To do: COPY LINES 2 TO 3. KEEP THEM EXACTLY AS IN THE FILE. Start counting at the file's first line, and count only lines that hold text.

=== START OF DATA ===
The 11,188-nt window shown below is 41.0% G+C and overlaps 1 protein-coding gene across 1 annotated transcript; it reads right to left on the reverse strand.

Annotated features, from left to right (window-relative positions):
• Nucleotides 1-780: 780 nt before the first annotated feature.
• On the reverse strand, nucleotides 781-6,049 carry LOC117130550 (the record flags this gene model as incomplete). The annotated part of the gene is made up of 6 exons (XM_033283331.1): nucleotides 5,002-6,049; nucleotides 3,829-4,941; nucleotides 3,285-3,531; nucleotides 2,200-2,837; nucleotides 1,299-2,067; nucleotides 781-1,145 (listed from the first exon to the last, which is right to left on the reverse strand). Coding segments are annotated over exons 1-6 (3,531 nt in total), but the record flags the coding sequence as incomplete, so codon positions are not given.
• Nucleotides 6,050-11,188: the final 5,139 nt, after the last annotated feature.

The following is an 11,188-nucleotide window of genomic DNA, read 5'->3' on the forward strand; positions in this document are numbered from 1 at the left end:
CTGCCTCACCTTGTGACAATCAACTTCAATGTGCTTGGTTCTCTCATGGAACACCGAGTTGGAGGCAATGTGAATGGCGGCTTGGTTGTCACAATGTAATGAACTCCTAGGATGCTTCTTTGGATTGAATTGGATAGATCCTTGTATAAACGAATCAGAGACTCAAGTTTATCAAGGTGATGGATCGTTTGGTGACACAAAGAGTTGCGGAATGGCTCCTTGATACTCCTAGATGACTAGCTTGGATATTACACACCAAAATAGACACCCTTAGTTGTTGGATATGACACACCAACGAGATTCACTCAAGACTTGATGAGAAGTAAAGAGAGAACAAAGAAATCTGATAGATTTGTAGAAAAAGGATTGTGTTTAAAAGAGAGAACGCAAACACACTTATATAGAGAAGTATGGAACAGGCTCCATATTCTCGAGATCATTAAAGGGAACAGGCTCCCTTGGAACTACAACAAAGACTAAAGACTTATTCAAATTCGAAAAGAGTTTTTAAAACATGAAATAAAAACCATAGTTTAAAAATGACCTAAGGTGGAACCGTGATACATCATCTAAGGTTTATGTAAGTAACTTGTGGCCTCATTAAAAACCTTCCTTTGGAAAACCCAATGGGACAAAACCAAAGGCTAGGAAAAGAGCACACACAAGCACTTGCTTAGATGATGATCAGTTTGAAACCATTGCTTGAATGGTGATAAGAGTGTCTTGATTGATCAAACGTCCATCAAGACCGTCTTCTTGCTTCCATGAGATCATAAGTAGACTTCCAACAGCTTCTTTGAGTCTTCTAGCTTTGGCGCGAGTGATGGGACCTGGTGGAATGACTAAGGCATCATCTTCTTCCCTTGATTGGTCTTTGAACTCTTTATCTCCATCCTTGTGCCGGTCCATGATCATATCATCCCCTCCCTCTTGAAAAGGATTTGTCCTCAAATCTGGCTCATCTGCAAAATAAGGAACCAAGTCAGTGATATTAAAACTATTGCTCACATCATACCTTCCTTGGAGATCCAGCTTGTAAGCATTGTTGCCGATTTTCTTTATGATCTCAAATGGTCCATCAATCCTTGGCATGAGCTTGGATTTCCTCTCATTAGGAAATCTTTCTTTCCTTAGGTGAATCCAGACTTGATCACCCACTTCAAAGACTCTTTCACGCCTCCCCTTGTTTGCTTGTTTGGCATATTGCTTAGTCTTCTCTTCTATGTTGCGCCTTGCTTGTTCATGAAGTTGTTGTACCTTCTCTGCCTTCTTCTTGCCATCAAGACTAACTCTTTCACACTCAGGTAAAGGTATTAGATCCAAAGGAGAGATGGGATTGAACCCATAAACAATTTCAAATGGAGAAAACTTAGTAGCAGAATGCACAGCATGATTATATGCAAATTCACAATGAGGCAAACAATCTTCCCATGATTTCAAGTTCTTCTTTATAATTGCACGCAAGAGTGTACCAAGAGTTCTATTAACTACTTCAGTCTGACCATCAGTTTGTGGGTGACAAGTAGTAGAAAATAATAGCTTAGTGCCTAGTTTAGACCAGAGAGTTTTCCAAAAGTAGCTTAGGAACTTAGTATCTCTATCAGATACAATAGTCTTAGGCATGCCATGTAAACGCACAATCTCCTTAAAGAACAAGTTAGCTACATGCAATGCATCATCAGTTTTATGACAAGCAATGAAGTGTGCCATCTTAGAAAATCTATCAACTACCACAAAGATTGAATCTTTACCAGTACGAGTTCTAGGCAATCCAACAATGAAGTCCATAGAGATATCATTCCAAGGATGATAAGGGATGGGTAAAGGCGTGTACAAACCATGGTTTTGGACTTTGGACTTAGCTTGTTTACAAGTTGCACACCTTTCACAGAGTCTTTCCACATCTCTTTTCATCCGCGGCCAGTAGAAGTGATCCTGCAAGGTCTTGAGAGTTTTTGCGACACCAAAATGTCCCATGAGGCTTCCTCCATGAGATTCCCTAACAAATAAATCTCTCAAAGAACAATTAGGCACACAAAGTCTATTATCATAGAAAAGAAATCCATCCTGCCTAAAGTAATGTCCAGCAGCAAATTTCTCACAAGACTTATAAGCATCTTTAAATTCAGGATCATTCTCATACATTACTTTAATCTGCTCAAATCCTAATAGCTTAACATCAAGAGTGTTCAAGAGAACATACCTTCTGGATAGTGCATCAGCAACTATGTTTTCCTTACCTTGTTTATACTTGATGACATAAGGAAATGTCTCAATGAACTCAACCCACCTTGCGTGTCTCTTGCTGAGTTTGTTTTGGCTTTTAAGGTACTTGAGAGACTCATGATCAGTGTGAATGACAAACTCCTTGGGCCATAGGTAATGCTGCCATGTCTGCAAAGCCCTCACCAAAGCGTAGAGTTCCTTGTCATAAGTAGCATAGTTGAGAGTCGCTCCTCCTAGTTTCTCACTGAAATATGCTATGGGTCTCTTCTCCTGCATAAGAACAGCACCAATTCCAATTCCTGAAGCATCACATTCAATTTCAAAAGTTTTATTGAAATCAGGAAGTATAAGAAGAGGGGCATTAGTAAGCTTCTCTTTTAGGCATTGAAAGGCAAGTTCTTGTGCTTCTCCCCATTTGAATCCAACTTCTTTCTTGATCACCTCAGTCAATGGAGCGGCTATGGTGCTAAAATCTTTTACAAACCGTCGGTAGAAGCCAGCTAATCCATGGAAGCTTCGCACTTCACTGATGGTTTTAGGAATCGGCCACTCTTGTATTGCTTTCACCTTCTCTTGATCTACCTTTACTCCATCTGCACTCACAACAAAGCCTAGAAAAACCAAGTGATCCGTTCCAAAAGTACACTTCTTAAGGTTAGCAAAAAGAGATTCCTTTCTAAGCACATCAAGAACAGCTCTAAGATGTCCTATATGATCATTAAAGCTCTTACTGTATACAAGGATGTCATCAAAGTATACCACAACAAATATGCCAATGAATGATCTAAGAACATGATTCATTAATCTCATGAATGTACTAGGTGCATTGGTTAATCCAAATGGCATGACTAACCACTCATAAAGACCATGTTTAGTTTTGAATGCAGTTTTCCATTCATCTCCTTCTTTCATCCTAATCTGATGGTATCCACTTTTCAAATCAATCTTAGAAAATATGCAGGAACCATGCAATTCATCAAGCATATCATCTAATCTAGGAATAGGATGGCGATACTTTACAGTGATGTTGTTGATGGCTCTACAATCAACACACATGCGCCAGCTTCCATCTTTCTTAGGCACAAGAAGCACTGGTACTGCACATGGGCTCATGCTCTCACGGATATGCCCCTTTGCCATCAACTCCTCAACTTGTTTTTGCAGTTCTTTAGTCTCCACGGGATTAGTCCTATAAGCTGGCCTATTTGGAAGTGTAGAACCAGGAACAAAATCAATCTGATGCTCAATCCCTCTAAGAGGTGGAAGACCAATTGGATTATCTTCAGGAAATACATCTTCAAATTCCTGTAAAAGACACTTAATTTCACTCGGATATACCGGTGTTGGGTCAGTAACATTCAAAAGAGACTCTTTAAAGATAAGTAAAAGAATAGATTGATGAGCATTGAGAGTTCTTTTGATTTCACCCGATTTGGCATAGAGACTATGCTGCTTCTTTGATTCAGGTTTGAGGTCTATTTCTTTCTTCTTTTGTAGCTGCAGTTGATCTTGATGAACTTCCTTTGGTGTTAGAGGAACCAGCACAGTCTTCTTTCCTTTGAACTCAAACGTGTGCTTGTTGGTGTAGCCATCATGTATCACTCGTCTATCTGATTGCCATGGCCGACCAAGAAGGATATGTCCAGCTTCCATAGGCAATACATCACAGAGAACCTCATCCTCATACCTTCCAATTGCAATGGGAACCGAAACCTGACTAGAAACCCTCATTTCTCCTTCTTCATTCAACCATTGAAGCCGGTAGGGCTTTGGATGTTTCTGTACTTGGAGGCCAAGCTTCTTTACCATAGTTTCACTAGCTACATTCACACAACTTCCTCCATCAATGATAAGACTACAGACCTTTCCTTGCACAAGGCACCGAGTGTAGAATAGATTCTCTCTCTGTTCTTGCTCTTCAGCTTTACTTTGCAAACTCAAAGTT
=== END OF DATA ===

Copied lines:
Annotated features, from left to right (window-relative positions):
• Nucleotides 1-780: 780 nt before the first annotated feature.